The School of Business Administration at the American University in Dubai resumed its deeply rooted ritual of accrediting its faculty members’ research papers through the Faculty Research Presentations held regularly on campus.
John Katsos, Assistant Professor of Business Administration at AUD, recently presented his research paper entitled, “Business and Peace in Cyprus,” to his fellow colleagues. The presentation was based on a paper that he is lead author on, with John Forrer, Associate Professor of Strategic Management and Public Policy at George Washington University, as the co-author. The paper will be presented at the University of Sharjah’s forthcoming International Conference on Excellence in Business, and submitted for publication thereafter.
The presentation tackled how existing literature on business and peace lacks specific examples of business practices within conflict-sensitive regions, and examined whether business practices within a these regions, such as the island of Cyprus, fit within existing business and peace frameworks. It also inspected how business practices shift to address different types of conflict. As an identity-based conflict with almost no conflicts over interests or resources, the Cyprus Conflict presented a unique opportunity by itself to analyze how businesses can help resolve identity issues alone.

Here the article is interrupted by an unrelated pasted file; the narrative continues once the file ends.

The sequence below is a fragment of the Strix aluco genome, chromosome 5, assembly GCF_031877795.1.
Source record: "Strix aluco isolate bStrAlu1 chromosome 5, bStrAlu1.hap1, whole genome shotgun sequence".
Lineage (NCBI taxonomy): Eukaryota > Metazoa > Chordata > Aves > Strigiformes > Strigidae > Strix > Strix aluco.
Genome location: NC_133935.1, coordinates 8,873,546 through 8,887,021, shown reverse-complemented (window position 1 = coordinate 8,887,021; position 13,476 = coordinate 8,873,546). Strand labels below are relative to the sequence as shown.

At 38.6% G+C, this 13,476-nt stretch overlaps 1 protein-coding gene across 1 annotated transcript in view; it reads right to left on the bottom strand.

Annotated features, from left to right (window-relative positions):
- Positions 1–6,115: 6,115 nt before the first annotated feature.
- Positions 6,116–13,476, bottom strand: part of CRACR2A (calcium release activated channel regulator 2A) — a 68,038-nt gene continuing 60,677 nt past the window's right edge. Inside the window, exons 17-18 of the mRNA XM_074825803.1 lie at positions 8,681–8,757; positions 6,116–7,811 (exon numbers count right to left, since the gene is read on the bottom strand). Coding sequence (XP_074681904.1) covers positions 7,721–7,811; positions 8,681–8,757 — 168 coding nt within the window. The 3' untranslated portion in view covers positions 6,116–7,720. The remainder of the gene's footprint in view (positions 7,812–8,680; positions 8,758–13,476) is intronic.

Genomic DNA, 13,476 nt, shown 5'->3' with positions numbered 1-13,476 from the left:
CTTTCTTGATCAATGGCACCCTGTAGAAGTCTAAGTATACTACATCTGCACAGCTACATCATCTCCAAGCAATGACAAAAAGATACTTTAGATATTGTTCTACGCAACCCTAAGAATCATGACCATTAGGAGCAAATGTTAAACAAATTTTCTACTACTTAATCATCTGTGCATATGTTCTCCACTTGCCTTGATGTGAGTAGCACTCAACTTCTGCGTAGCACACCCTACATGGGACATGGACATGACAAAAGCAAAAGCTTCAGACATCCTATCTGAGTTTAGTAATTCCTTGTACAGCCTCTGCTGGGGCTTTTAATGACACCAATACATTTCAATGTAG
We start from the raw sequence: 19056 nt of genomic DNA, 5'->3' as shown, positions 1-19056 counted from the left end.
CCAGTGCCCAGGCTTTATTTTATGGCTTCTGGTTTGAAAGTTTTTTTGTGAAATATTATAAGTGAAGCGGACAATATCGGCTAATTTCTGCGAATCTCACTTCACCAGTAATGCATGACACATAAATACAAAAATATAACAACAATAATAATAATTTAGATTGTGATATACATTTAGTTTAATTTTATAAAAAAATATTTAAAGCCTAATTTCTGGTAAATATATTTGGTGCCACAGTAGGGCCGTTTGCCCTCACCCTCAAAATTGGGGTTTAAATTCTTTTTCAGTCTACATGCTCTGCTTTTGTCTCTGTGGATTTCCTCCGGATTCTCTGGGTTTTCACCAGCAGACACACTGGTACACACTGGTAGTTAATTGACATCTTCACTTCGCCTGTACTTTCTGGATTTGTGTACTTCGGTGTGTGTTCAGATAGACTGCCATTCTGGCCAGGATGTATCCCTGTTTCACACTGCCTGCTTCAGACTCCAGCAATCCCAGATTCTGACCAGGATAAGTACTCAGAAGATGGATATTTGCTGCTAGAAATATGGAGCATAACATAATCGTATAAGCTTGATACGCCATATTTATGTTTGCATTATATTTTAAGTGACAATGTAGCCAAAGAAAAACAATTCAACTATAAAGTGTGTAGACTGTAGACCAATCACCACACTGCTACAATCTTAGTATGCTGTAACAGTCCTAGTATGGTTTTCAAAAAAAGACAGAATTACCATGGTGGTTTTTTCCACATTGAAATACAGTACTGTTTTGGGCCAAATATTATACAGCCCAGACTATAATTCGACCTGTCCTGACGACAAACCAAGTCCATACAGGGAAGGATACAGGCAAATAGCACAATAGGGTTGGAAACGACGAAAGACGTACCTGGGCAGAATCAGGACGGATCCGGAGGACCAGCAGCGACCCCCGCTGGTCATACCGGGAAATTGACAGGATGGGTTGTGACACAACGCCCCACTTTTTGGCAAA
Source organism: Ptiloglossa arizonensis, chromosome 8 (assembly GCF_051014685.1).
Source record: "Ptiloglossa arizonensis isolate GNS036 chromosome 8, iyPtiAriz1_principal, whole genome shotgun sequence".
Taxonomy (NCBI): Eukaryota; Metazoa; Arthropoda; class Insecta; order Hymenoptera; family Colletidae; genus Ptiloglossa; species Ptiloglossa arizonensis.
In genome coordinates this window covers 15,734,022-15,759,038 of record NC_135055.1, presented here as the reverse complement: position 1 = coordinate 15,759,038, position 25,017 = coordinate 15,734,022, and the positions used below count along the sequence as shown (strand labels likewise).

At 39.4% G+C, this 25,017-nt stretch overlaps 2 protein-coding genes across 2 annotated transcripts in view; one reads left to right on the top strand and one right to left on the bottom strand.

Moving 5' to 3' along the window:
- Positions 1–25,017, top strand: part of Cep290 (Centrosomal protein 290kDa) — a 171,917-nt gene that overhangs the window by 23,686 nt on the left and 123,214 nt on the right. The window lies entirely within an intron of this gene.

On the reason behind choosing such a contentious topic for his research, Prof. Katsos explains, “My research interests revolve around business practices and their potential to positively impact peace. Professor Forrer and I wrote the paper in order to bridge the existing gap in the literature between theory and practice. The goal is to conduct more case studies like this in conflict zones globally.”
Moreover, Prof. Katsos’ research was conducted by way of interviews with business, political, and labor leaders, on the island, and through reviews of existing peace research. The context of Cyprus as an identity conflict largely mitigated the impact of factors noted in the existing business and peace literature. The findings suggest that existing business activities in Cyprus are largely focused on alleviating the identity-based factors that currently contribute to conflict. Prof. Katsos further found that Cypriot business activities alleviated, at least in part, the psychological barriers to peace. He suggested that future research considers the context of the conflict in any given region, instead of presuming that business practices are applicable to all conflict-sensitive regions.
Prof. Katsos concludes, “Over time, this will help us develop the business and peace literature to understand what businesses are already doing that contributes to peace. Based on identifiable best practices, we can then help companies implement peace-enhancing practices in their operations globally.”